1. While most districts don't start the new school year until after Labor Day, some are starting up as early as today.
That includes Holland Public, which has its first day today.
Many schools have opted to start earlier this year because of a new law in place in Michigan that has changed the requirements for how long kids need to be in school each year.
It changed from a required number of hours to 180 days, which has lengthened the school calendar for most districts.
Several other districts, including Rockford, will start on Monday, August 29.
2. Meantime, we are in the tail end of Move-In week at Grand Valley State University.
Students have been bringing all of the stuff they can cram into their dorms and living centers, while getting settled before classes start.
As for students at Western, their Move-In week kicks off next Monday, August 29.
3. Artprize is trying something new this year, they’re offering a shuttle service.
In a blog post, “Experience Grand Rapids” said they're teaming up with Artprize to offer the service to people staying in hotels during the competition.
At check-in, you'll get the hours and locations for the shuttles, which will run every Thursday through Sunday.
30 hotels are participating, and you can click here for a list.
Artprize kicks off on September 21.
4. Western students can get those crack fries without traveling to Grand Rapids very soon!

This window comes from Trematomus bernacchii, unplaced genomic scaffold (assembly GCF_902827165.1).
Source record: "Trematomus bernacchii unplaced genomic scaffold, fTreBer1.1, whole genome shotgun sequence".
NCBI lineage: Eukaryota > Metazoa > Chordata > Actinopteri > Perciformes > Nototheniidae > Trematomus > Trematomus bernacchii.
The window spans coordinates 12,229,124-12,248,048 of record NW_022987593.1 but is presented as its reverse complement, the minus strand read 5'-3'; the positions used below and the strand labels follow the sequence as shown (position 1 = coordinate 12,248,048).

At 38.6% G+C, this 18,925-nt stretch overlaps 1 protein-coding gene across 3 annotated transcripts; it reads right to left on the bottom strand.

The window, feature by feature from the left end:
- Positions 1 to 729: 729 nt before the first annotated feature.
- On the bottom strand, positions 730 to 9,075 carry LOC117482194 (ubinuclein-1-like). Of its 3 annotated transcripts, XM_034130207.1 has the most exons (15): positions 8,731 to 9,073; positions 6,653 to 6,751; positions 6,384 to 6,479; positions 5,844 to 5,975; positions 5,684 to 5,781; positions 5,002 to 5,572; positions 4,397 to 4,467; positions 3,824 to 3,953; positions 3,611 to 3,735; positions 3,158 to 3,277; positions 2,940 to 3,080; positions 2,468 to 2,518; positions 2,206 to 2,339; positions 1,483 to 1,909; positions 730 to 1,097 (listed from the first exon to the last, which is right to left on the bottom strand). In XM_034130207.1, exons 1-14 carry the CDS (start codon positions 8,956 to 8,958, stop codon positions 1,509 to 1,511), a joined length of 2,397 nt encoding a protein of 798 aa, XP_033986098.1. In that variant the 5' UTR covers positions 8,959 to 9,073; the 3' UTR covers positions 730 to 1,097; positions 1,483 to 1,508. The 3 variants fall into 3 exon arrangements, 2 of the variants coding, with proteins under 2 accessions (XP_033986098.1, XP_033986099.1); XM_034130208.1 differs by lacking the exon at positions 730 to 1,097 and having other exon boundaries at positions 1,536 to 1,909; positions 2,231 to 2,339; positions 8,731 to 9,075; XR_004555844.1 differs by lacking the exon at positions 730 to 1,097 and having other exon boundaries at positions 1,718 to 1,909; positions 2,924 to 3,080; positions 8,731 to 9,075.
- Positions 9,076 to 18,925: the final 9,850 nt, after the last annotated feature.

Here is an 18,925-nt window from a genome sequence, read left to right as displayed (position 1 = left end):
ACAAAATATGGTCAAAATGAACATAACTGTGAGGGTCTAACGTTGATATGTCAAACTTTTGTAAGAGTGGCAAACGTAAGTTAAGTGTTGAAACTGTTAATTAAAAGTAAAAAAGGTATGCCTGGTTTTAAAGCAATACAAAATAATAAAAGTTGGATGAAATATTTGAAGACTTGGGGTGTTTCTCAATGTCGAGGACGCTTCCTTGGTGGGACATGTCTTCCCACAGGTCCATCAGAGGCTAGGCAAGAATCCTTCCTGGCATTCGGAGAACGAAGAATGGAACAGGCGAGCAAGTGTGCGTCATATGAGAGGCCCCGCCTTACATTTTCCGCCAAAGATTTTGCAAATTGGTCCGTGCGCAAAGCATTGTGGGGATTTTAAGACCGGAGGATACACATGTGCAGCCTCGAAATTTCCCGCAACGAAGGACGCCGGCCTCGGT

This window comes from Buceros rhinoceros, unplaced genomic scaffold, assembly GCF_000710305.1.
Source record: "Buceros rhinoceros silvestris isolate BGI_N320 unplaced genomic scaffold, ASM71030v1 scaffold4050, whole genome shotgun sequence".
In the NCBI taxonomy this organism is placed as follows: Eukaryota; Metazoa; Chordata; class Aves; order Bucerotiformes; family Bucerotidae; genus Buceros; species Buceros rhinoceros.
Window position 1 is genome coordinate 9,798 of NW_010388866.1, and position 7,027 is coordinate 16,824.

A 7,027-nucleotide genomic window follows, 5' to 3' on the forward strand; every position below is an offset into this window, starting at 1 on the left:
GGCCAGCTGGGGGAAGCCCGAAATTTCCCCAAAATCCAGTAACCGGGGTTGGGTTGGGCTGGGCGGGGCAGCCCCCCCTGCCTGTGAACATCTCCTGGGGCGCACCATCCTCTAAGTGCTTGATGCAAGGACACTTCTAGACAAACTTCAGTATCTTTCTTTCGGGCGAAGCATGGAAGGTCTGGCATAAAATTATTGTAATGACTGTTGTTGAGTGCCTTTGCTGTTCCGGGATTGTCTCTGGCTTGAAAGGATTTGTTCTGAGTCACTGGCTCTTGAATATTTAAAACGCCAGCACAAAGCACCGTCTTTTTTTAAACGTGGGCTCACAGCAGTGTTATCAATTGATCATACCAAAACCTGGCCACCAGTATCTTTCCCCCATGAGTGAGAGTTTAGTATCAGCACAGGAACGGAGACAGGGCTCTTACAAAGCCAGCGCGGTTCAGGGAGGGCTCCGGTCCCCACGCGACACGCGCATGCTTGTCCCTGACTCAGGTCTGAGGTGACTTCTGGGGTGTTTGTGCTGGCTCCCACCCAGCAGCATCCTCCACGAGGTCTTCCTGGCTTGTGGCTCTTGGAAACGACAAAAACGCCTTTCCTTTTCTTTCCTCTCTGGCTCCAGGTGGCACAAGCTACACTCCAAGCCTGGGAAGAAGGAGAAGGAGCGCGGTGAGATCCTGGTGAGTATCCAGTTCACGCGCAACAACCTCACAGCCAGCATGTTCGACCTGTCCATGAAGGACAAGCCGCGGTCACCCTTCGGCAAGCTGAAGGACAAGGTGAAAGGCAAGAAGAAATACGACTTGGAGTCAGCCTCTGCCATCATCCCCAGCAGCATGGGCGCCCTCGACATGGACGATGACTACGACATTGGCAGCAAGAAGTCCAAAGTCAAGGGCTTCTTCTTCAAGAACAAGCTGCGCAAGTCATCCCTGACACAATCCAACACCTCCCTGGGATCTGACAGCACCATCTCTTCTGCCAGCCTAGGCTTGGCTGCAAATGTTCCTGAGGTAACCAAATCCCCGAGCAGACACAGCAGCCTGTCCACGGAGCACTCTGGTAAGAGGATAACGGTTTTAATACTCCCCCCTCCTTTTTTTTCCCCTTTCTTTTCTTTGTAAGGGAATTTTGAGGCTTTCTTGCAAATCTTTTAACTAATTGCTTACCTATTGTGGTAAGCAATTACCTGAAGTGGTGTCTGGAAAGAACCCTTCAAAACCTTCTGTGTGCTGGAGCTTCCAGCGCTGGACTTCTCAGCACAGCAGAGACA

Hopcat Kalamazoo will open its doors on October 8 at 300 East Water Street.
It will be in a restored train depot that's been under construction for the last year.
100 Michigan-made craft beers will be on tap when the doors open that day.
The first 200 guests will receive a card good for a free order of the restaurant's famous crack fries every week for a year.
Hopcat's food menu will include half-pound burgers, Detroit-style pizza, homemade soups, salads, and entrees.
5. There are new recommendations for parents, regarding the amount of added sugar your kids should eat each day.
The American Heart Association says children ages two to 18 should not be consuming more than six teaspoons of sugar per day; that's equivalent to 25 grams.
The author of the recommendation says a sugar-ridden diet is strongly associated with obesity, abnormal cholesterol, and fatty liver disease, which ultimately increases future cardiovascular risk.